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  1. cubezero3's Avatar
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    #1

    A conditional where the condition is set in the future while the rest is present?

    Hello, everyone.

    I was asked by one of my students this question. She is indeed a bright one and I have never thought or encountered such situation before.

    Suppose I will enter a competion and allegedly it's set tomorrow night. I want to watch a film now but at the same time I want to at least be able to play the piece of music I am supposed to be playing tomorrow night. I am nearly there. Another hour's of practice would suffice and this can be now or some time tomorrow. I will have lessons until 6 p.m. the following day. So I can prectise tomorrow if the time is after 8, or I will have to do it now if it's before 8. It seems there is a kind of condition here, in that whether the competion is set before or after 8 will have a bearing on whether I am practising now.

    Is is possible to say I am rehearsing this piece of music if I will have to play it at 7 p.m. tomorrow night?

    Many thanks

    Richard

  2. riquecohen's Avatar
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    #2

    Re: A conditional where the condition is set in the future while the rest is present?

    Far more natural would be, "I am rehearsing this piece of music now, in case I have to play it at 7 p.m." "Tomorrow night" is unnecessary, as it is understood from the context.

  3. cubezero3's Avatar
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    #3

    Re: A conditional where the condition is set in the future while the rest is present?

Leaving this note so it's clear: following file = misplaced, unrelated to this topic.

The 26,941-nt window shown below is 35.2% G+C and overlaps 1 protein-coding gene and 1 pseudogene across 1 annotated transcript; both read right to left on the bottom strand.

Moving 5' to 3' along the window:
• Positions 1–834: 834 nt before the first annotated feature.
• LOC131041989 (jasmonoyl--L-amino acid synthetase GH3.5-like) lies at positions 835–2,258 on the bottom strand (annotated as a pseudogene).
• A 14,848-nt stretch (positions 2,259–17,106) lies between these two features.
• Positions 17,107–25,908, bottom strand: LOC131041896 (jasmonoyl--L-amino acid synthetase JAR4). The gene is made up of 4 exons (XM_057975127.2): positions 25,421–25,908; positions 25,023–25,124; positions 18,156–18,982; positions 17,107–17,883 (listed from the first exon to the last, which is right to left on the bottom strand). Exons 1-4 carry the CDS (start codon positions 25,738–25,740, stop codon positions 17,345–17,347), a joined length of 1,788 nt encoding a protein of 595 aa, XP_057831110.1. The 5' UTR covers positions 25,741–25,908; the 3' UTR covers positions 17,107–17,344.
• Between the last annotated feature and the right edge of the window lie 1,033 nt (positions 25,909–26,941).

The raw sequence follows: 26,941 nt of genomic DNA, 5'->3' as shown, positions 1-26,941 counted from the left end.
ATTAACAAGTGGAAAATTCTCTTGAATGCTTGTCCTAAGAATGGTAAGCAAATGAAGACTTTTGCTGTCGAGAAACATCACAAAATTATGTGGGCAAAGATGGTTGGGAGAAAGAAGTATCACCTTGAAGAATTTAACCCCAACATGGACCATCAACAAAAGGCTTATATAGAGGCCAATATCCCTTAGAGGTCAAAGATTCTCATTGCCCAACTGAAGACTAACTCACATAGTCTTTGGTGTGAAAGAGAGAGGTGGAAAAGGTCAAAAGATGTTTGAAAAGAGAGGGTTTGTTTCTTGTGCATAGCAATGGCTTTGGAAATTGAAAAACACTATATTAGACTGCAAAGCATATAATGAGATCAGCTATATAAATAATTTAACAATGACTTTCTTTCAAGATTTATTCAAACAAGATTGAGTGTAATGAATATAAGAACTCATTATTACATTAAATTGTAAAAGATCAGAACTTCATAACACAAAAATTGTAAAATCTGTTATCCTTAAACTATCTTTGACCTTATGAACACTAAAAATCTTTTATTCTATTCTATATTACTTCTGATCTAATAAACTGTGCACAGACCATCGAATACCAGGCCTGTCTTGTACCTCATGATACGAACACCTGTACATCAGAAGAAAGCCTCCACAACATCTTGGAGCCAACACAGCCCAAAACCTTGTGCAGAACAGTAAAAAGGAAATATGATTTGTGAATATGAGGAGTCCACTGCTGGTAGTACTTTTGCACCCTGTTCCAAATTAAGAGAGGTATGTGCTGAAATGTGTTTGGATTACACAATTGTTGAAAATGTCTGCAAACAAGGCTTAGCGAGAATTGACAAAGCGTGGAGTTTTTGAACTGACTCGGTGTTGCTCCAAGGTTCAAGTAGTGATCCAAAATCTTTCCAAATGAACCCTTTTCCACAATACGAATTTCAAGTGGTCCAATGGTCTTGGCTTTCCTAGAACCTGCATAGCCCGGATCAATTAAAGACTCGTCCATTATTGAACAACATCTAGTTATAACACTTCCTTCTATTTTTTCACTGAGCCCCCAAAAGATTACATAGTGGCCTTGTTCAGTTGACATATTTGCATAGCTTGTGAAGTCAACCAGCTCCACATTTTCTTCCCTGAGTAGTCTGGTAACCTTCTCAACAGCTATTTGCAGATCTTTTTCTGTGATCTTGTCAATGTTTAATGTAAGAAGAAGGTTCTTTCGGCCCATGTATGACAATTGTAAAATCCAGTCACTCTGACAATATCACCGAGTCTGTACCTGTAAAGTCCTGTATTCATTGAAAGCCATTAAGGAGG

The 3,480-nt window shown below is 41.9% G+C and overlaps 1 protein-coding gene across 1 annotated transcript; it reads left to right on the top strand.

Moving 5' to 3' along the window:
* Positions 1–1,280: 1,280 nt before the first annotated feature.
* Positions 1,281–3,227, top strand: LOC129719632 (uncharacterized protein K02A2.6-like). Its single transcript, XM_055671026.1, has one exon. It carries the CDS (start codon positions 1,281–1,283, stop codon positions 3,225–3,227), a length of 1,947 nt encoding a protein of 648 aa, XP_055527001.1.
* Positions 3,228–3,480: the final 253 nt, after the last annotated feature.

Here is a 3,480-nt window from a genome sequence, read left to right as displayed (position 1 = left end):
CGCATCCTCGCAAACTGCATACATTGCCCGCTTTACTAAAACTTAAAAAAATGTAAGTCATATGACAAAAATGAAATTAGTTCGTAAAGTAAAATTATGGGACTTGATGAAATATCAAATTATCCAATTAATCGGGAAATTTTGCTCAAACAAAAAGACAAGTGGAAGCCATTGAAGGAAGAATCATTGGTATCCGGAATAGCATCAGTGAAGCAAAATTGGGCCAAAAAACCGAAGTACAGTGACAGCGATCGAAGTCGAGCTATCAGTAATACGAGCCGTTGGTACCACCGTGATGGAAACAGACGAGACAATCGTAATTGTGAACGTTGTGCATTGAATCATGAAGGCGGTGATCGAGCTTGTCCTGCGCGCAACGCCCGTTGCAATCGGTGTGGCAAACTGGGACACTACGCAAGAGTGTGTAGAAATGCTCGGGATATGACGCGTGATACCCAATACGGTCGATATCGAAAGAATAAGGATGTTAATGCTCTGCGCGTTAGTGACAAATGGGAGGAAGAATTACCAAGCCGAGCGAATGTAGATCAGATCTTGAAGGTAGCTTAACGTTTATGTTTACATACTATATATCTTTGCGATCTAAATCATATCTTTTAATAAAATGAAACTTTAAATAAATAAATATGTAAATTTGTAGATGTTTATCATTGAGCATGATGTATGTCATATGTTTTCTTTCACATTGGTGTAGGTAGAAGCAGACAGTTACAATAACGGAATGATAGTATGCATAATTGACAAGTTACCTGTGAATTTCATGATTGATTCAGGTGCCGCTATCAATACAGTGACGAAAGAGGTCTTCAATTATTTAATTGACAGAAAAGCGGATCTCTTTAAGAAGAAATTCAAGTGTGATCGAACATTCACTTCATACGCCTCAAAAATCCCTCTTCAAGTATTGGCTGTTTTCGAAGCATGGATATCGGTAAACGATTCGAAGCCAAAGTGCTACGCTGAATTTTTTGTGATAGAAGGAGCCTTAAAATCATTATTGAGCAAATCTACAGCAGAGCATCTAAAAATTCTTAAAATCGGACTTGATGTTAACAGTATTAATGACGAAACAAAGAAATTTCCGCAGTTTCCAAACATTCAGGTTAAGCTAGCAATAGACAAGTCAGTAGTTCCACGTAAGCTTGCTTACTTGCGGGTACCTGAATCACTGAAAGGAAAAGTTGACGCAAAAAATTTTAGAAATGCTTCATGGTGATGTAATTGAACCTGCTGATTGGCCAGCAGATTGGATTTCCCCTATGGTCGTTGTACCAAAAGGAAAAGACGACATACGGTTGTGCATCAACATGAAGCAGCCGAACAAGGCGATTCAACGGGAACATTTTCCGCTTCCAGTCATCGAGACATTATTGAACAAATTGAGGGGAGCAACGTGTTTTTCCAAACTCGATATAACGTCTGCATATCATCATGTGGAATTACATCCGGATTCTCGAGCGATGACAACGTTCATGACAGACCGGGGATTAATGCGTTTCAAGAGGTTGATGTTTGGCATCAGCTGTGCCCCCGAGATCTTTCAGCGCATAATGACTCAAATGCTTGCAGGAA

I've heard usage like the sencence you rewrote before.

    The student specifically asked me whether this a conditional like what I wrote , which I take means we can't manage without the usage of if here.

    It seems logical such a conditional exists,though I have never encountered such a conditional, if it can be called one, in grammar books I have read, both English and Chinese.

    Or perhaps though the concept is there the English people just don't use it that way?

    This is just my guess and it's very likely that I am wrong.

  4. riquecohen's Avatar
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    #4

    Re: A conditional where the condition is set in the future while the rest is present?

    I don't feel that your sentence is a conditional. I'd like to see other opinions on this. This situation might be expressed as a conditional as follows: "If I am asked to play at 7 p.m., I will be prepared to do so."

  5. 5jj's Avatar
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    #5

    Re: A conditional where the condition is set in the future while the rest is present?

    Quote Originally Posted by cubezero3 View Post
    Is is possible to say I am rehearsing this piece of music if I will have to play it at 7 p.m. tomorrow night?
    The answer to that is 'No'.

    The situation you have presented is so complex that I cannot imagine that any native speaker would attempt to describe it in one conditional sentence. If s/he did, listeners who knew the full context would probably understand it, but it would probably defy normal analysis.

    I once concocted a perfectly possible context in which 'We did it tomorrow last year" was a natural, correct and acceptable utterance, but you won't find it in most grammars. Most grammarians find it difficult enough to deal with normal situations; they don't have the time, energy or desire to consider what native speakers might say if they were confronted with strange situations.

    A digression: As someone who has been interested in Comsky's thoughts on grammar for for over forty years, I have been wryly amused at the contortions of some of his followers who have claimed in some of their writings (I can't cite them, because I threw them away) that the reason utterance X is not possible in English is because it cannot be generated by Chomskyan rules. The only problem with that is that, for most native speakers, utterance X is possible.

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